In 2018, a total of 3,931 carbapenem-resistant Enterobacteriaceae were collected, including 1,259 carbapenem-resistant K. pneumoniae, among which 1,010 were carbapenemase producers. OXA-48-like enzymes were the most prevalent carbapenemases (69.4%), followed by NDM (17.1%); 37 isolates (3.7%) had a combination of both of these carbapenemases. KPC enzymes represent only 3.0% of all carbapenemases, corresponding to 6.8% (69 isolates, including 6 duplicated isolates) of all carbapenemase produced by K. pneumoniae. KPC also was produced by 13 non–K. pneunomiae, including 5 KPC-2 producers (2 Escherichia coli, 1 Klebsiella oxytoca, 1 Enterobacter cloacae, and 1 Citrobacter koseri) and 8 KPC-3 producers (5 E. coli, 1 C. freundii, 1 E. cloacae, and 1 K. aerogenes). Accordingly, K. pneumoniae is the most prevalent species (84.1%) among KPC producers.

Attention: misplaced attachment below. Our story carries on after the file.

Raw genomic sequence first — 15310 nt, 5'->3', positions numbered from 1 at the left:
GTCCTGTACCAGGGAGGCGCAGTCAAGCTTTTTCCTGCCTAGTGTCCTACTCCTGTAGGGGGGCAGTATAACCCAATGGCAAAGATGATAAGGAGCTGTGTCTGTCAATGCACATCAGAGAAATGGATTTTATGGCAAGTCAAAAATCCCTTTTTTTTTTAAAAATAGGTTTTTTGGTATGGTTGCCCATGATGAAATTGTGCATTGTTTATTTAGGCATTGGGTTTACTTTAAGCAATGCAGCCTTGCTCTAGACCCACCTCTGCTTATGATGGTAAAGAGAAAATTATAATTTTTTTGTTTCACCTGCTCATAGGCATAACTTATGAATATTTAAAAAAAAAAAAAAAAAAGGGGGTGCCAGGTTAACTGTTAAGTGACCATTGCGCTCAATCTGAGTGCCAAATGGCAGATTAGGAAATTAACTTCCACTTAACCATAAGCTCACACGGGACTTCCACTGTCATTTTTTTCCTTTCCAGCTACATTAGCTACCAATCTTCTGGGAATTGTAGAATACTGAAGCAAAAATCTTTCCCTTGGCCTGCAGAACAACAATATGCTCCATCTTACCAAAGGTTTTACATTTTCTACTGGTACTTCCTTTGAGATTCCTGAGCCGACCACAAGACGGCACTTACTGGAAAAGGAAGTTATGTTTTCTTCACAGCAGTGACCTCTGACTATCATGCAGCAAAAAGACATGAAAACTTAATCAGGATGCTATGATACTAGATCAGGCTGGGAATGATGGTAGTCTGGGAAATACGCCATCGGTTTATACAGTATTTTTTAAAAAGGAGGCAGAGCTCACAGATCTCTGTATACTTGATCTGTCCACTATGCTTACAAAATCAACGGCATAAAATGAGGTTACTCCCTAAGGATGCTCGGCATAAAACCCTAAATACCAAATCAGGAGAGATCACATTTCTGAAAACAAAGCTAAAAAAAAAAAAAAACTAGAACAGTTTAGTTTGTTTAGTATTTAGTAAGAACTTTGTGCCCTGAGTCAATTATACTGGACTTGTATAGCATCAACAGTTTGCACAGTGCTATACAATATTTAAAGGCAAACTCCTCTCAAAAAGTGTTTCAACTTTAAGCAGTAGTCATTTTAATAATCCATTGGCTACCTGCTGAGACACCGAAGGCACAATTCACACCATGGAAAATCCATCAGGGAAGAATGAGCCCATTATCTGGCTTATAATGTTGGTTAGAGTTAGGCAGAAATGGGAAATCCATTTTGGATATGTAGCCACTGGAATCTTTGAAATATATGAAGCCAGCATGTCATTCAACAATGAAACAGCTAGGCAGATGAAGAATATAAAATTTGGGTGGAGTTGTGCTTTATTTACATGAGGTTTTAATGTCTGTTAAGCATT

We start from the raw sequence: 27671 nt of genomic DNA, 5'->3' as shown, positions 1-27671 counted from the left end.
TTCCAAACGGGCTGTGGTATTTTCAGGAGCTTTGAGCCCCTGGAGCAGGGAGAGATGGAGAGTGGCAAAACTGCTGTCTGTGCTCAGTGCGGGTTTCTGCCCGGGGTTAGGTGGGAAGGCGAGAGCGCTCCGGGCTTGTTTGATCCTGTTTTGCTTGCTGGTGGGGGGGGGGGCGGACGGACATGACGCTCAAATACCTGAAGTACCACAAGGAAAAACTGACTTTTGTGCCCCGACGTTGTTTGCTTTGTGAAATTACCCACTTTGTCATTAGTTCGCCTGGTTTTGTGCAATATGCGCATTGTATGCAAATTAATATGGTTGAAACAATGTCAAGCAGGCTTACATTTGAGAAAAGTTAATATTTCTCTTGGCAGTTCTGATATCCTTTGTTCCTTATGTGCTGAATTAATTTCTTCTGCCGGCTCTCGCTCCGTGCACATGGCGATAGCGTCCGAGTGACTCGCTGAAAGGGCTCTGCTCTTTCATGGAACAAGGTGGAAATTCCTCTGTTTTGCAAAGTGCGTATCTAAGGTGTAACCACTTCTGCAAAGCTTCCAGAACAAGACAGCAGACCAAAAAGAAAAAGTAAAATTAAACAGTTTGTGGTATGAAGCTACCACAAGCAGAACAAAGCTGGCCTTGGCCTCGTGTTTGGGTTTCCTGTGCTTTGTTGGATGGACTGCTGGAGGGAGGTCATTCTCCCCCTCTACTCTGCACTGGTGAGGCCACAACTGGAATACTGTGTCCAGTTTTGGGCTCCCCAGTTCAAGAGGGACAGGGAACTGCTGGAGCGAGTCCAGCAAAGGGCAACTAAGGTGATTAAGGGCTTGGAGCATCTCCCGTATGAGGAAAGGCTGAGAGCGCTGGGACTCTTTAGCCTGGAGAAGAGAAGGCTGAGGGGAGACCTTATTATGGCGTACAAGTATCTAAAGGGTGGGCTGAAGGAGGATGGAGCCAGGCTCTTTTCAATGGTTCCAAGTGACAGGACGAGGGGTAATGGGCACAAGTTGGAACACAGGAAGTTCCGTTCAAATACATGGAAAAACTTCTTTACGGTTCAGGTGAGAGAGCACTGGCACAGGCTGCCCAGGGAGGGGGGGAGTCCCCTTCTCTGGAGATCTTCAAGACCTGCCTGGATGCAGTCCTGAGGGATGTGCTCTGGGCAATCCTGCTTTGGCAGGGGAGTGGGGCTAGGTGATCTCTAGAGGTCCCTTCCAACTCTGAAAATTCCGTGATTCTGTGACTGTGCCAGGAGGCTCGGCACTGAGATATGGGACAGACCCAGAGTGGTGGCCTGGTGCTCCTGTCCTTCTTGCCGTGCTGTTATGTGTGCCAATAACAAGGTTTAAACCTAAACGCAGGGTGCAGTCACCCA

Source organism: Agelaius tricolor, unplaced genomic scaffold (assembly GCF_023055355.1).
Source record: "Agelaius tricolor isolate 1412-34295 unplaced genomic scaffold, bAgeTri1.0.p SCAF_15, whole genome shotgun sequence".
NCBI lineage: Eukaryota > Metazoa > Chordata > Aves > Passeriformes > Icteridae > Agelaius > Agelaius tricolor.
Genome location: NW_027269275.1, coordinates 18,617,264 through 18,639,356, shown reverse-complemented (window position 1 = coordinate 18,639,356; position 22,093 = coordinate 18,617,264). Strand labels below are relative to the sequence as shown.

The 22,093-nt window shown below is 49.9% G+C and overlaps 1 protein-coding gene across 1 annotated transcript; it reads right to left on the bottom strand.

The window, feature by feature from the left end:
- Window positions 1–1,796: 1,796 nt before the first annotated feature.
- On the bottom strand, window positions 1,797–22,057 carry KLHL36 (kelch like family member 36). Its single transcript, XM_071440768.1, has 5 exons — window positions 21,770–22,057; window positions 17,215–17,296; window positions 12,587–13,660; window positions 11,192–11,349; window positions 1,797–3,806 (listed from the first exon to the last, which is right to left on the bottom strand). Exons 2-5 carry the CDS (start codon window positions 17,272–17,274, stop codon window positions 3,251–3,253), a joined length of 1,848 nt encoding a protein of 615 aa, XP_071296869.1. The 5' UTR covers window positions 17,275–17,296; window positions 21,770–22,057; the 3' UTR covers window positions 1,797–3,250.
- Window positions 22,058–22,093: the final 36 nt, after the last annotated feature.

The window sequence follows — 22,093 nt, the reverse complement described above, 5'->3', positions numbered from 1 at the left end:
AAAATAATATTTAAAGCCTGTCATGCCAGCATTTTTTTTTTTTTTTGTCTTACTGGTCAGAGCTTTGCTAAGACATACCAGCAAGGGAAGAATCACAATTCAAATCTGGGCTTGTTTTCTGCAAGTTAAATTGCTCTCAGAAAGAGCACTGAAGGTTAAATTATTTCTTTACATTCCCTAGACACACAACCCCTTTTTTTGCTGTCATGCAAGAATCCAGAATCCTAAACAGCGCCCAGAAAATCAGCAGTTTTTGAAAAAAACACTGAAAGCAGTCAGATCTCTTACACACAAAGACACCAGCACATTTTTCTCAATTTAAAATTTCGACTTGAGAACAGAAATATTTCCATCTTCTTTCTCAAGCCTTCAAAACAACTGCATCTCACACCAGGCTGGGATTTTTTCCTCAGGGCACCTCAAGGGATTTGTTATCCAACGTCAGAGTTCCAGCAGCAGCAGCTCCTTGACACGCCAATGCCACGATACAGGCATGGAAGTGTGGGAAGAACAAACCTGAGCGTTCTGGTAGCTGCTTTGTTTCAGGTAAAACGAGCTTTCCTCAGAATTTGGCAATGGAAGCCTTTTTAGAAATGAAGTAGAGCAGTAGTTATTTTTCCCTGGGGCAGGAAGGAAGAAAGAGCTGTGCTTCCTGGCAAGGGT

Antimicrobial-Susceptibility of KPC-Kp
Susceptibility testing revealed that all KPC-Kp were resistant to all broad-spectrum cephalosporins (ceftazidime, cefotaxime, cefepime) and monobactam (Figure 1). All KPC-Kp were resistant to ertapenem. According to European Committee on Antimicrobial Susceptibility Testing breakpoints, 62.1% (41/66) KPC-Kp isolates remained susceptible to imipenem and 30.3% (20/66) to meropenem (Figure 1). Ceftazidime/avibactam (98.5% susceptibility) and colistin (92.2%) remained the most potent agents (Figure 1, panels B and C). However, we identified 1 isolate resistant to ceftazidime/avibactam but susceptible to carbapenems (Figure 1). This isolate produces a new variant of KPC, named KPC-39, that has been reported to possess increased ceftazidime catalytic activity but also to have concomitantly lost its carbapenemase activity (19). Among other antimicrobial families, 84.9% KPC-Kp isolates were susceptible to tigecycline, 30.3% to sulfamethoxazole/trimethoprim, and 19.7% to ciprofloxacin (Figure 1, panel D). Resistance to aminoglycosides varied from 40.9% for amikacin to 75.8% for tobramycin.